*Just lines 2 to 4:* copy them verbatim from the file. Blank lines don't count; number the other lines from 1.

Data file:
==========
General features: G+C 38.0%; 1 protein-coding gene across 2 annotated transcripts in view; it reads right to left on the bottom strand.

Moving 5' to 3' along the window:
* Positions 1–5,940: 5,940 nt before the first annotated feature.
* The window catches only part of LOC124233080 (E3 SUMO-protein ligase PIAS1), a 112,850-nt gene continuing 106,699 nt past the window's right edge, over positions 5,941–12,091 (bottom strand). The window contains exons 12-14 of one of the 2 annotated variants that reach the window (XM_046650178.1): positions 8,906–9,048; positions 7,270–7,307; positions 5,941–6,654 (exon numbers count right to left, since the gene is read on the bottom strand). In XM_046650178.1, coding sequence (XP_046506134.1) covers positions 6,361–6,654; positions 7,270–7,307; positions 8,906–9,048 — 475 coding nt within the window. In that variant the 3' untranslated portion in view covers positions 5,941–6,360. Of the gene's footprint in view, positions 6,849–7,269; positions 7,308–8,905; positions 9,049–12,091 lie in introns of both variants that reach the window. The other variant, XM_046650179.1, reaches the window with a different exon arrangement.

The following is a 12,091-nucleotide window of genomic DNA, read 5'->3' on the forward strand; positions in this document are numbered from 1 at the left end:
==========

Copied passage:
Moving 5' to 3' along the window:
* Positions 1–5,940: 5,940 nt before the first annotated feature.
* The window catches only part of LOC124233080 (E3 SUMO-protein ligase PIAS1), a 112,850-nt gene continuing 106,699 nt past the window's right edge, over positions 5,941–12,091 (bottom strand). The window contains exons 12-14 of one of the 2 annotated variants that reach the window (XM_046650178.1): positions 8,906–9,048; positions 7,270–7,307; positions 5,941–6,654 (exon numbers count right to left, since the gene is read on the bottom strand). In XM_046650178.1, coding sequence (XP_046506134.1) covers positions 6,361–6,654; positions 7,270–7,307; positions 8,906–9,048 — 475 coding nt within the window. In that variant the 3' untranslated portion in view covers positions 5,941–6,360. Of the gene's footprint in view, positions 6,849–7,269; positions 7,308–8,905; positions 9,049–12,091 lie in introns of both variants that reach the window. The other variant, XM_046650179.1, reaches the window with a different exon arrangement.